The actor, feeling he needed a different kind of hat to distinguish himself from other screen comics, decided to fashion the pork pie by cutting a Stetson, stiffening the brim with sugar water, adding granulated sugar in a teacup of warm water, then wetting the top and bottom of the brim before letting it dry until it became stiff. He would have to make multiple such hats for each picture, as he did more water stunts than most comics of the time.

As for the face: he would later claim that he was so caught up in the details of making a movie that he didn’t realize he wasn’t smiling. But it turned out to be an ideal counterpoint to the manic motion of his stunts. As critic James Agee explained:

“He used this great, sad, motionless face to suggest various related things; a one-track mind near the track's end of pure insanity; mulish imperturbability under the wildest of circumstances; how dead a human being can get and still be alive; an awe-inspiring sort of patients and power to endure, proper to granite but uncanny in flesh and blood. Everything that he was and did bore out this rigid face and played laughs against it. When he moved his eyes, it was like seeing them move in a statue.”

The prospect of talkies did not faze Keaton in the least, because his voice had been trained in vaudeville. But he was tripped up from an unexpected quarter: his brother-in-law, Joseph Schenck.

Schenck, who had handled the business end of operations while Keaton handled the creative details, persuaded him, following the box-office failures of Steamboat Bill Jr. and The General, that he should give up his own studio and join MGM. The new arrangement proved a straitjacket for Keaton, as the studio sharply curtailed his practice of performing his own stunts and required prior script approval from an artist who depended heavily on improvisation.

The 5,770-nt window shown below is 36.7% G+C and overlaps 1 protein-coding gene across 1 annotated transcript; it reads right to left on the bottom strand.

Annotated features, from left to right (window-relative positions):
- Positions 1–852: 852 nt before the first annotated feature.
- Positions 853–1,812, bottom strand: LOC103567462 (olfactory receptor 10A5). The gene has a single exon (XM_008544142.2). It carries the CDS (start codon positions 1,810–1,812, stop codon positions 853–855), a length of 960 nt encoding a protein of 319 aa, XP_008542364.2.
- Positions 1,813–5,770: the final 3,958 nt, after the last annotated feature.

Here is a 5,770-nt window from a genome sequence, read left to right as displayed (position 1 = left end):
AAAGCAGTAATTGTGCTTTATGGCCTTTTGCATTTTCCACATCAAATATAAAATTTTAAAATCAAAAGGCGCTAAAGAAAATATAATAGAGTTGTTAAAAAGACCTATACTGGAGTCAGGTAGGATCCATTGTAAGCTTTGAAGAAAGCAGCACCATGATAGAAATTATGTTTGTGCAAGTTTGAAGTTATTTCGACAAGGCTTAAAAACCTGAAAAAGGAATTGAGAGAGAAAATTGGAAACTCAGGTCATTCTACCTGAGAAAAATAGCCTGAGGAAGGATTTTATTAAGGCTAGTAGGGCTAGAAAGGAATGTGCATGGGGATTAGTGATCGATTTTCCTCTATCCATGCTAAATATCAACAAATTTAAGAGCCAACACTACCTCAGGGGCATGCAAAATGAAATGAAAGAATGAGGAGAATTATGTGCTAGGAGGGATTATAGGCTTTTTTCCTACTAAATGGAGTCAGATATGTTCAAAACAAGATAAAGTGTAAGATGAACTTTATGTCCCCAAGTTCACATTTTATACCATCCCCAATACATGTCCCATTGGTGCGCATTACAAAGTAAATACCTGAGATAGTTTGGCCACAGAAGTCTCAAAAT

At the same time, the collapse of his marriage led wife Natalie Talmadge to initiate bitter divorce proceedings—and Keaton to drink heavily, lose his contract with MGM and suffer a nervous breakdown.

On the rebound, Keaton married his nurse—but that relationship fell apart, too, in a few years. It was not until 1940, when Keaton wed his third wife, dancer Eleanor Norris, that he achieved emotional stability, and not until the end of the decade—a full generation after his emotional and creative downward spiral began—that he came back into the public’s consciousness, through three major events:

*Agee’s seminal 1949 Life Magazine essay, “Comedy's Greatest Era,” spotlighted Keaton and fellow silent comics Chaplin and Lloyd;

*Sunset Boulevard (1950) included Keaton among bridge players who meet at the home of fellow silent-film star, the fictional Norma Desmond (played by the real-life Gloria Swanson);

*Limelight (1952) teamed Keaton for the first and only time with Chaplin.

From the 1950s through the mid-1960s, Keaton worked constantly, mostly in television, with the occasional film supporting appearance (e.g., Beach Blanket Bingo, A Funny Thing Happened on the Way to the Forum). By his death in 1966, he had gained a new generation of admirers, a cadre that, over the years, has included Orson Welles, Peter Bogdanovich, Mel Brooks, Richard Lewis, Bill Hader, and Dick Van Dyke (another physical comedian, who gave the eulogy at the funeral for his friend).

Appreciation of this multi-talented innovator only grows. Earlier this year, for example, the U.K. newspaper The Guardian published an account of two previously unpublished sketches—typed out completely by Keaton, most likely in the 1950s—that spell out two of his gags. The discovery was likened by Alek Lev, vice president of the International Buster Keaton Society, to a “holy relic.”